This weekend, a new slew of sparkling art gallery spaces opens in the area formerly known as "Multimedia Gulch" -- it's now become Gallery Gulch. These new venues underscore an exciting economic revival in the corridor south of San Francisco's Market Street (SOMA) and north of Potrero Hill.
The district once housed dozens of technology startups during the mid- to late 1990s, all hoping to be the next big thing. I moved into this neighborhood in 2000 and remember that somewhat surreal time, with the many twenty-somethings speeding around the 8th and Townsend traffic circle in their convertible Corvettes.
We all know what happened after that. Most of those start-ups came, burned through their angel money, and went, leaving nothing but the vacant Cat-5 cable hubs in the walls of the mostly industrial, blue-collar district warehouses. There were a few survival stories; Macromedia at 7th and Townsend merged with Adobe, which makes the now-ubiquitous Photoshop software. Former video game giant SEGA held out in its multi-story monolithic brick headquarters until it's shutdown in 2010, and then Zynga took over. The arts were particularly hard-hit. The beloved alternative art space New Langton Arts ended its run in 2009, and dozens of galleries closed their doors.
But it's now over ten years later. The economic dust seems to be settling, and San Francisco is the fastest growing large county in the US with an unemployment rate of 5.9%, and job growth of 6.1% in the private sector between 2011-12. And tech is back - since 2010, the high tech industry created more than 20,000 jobs here.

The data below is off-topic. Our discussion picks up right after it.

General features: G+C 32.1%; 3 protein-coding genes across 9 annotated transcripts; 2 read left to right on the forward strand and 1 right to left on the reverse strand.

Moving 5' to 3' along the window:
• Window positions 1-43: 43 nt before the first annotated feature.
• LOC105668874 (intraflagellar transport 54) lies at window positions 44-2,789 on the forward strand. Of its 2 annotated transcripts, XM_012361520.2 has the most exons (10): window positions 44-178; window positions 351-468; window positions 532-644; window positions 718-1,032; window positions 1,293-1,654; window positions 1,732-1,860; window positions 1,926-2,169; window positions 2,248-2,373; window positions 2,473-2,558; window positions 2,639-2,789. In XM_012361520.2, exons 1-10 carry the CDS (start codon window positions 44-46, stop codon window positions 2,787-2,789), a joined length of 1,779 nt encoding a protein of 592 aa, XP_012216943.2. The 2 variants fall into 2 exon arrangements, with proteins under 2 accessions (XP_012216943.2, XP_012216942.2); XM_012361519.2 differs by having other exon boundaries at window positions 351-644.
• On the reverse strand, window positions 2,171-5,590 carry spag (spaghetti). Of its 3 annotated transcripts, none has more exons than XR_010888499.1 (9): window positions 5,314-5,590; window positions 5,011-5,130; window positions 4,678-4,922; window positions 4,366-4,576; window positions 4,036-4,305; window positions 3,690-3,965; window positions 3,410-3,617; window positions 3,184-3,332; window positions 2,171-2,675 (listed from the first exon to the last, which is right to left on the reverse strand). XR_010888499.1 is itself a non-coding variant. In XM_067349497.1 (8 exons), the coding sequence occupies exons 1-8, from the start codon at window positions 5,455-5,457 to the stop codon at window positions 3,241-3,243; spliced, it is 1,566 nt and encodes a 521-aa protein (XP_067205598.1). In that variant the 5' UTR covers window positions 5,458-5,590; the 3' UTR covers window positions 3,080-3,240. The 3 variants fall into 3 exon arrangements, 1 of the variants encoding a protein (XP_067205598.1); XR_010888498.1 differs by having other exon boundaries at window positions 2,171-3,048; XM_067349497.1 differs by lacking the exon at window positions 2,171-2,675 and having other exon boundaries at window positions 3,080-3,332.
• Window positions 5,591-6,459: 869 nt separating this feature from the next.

And, thankfully, the art is back, too. The San Francisco gallery scene has now shifted to the area rimming the base of Potrero hill, with gleaming new gallery spaces and artist and designer workshops and outlets opening in several former industrial buildings. This Saturday, four new gallery spaces open their doors within steps of each other on Utah Street and Potrero Avenue -- Jack Fischer, Catharine Clark, Brian Gross, and George Lawson join pioneer Todd Hosfelt in inaugurating this new arts district (Todd Hosfelt opened his space on Utah street late last year). And just a stone's throw away is California College of the Arts' new Wattis Institute space on Kansas Street and Yves Behar's fuseproject art gallery, fused space, on 16th St. Rounding out the perimeter a few blocks south are Steven Wolf Fine Arts and Guerrero Gallery, on 19th St. If you want to venture a couple of more blocks west, check out the always-engaging Southern Exposure Gallery at 3030 20th Street.
Jack Fischer's gallery at 311 Potrero Avenue.
Catharine Clark wields a drill after installing artist Stephanie Syjuco's newest installation (made from the construction debris from the new space) at 248 Utah Street.
George Lawson's new venue at 315 Potrero Avenue.
Steven Wolf exhibits Linda Geary's newest work at 2747 19th Street.
If you're in San Francisco, don't miss the kickoff of the annual Potrero Art Walk that happens Saturday, September 7th - and be a part of ushering an exciting new arts landscape. Details of the participants are below:
Arch Art Arts & Crafts Store
99 Missouri Street
Brian Gross Fine Art
248 Utah Street
Catharine Clark Gallery
248 Utah Street
CCA Wattis Institute for Contemporary Arts
360 Kansas Street
Creativity Explored Studio Space
1 Arkansas Street, Studio E
Front Coffee Shop
150 Mississippi Street
1401 16th Street
George Lawson Gallery
315 Potrero Ave
260 Utah Street
Jack Fisher Gallery
311 Potrero Avenue
San Francisco Center for the Book Art Gallery
375 Rhode Island Street
Steven Wolf Fine Arts
2747 19th Street
Southern Exposure Gallery
3030 20th Street